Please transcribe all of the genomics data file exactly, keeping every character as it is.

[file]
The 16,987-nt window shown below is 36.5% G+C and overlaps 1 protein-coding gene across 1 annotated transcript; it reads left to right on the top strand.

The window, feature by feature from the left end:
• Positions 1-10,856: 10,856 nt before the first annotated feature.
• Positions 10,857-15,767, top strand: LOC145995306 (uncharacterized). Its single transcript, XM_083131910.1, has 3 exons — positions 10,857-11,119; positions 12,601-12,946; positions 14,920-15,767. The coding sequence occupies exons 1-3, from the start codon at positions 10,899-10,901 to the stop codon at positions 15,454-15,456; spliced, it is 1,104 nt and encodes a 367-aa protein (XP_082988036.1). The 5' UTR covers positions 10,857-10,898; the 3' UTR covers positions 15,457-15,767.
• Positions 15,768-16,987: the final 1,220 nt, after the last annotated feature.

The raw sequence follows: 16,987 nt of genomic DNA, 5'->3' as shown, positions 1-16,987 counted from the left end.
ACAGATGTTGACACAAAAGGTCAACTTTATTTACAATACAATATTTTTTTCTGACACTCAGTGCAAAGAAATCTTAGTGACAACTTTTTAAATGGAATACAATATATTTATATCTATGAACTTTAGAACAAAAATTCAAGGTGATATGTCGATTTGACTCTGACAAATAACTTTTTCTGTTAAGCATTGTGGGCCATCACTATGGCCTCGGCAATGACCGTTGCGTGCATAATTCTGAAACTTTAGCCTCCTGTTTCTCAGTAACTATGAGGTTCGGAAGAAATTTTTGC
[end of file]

The 16,987-nt window shown below is 36.5% G+C and overlaps 1 protein-coding gene across 1 annotated transcript; it reads left to right on the top strand.

The window, feature by feature from the left end:
• Positions 1-10,856: 10,856 nt before the first annotated feature.
• Positions 10,857-15,767, top strand: LOC145995306 (uncharacterized). Its single transcript, XM_083131910.1, has 3 exons — positions 10,857-11,119; positions 12,601-12,946; positions 14,920-15,767. The coding sequence occupies exons 1-3, from the start codon at positions 10,899-10,901 to the stop codon at positions 15,454-15,456; spliced, it is 1,104 nt and encodes a 367-aa protein (XP_082988036.1). The 5' UTR covers positions 10,857-10,898; the 3' UTR covers positions 15,457-15,767.
• Positions 15,768-16,987: the final 1,220 nt, after the last annotated feature.

The raw sequence follows: 16,987 nt of genomic DNA, 5'->3' as shown, positions 1-16,987 counted from the left end.
ACAGATGTTGACACAAAAGGTCAACTTTATTTACAATACAATATTTTTTTCTGACACTCAGTGCAAAGAAATCTTAGTGACAACTTTTTAAATGGAATACAATATATTTATATCTATGAACTTTAGAACAAAAATTCAAGGTGATATGTCGATTTGACTCTGACAAATAACTTTTTCTGTTAAGCATTGTGGGCCATCACTATGGCCTCGGCAATGACCGTTGCGTGCATAATTCTGAAACTTTAGCCTCCTGTTTCTCAGTAACTATGAGGTTCGGAAGAAATTTTTGC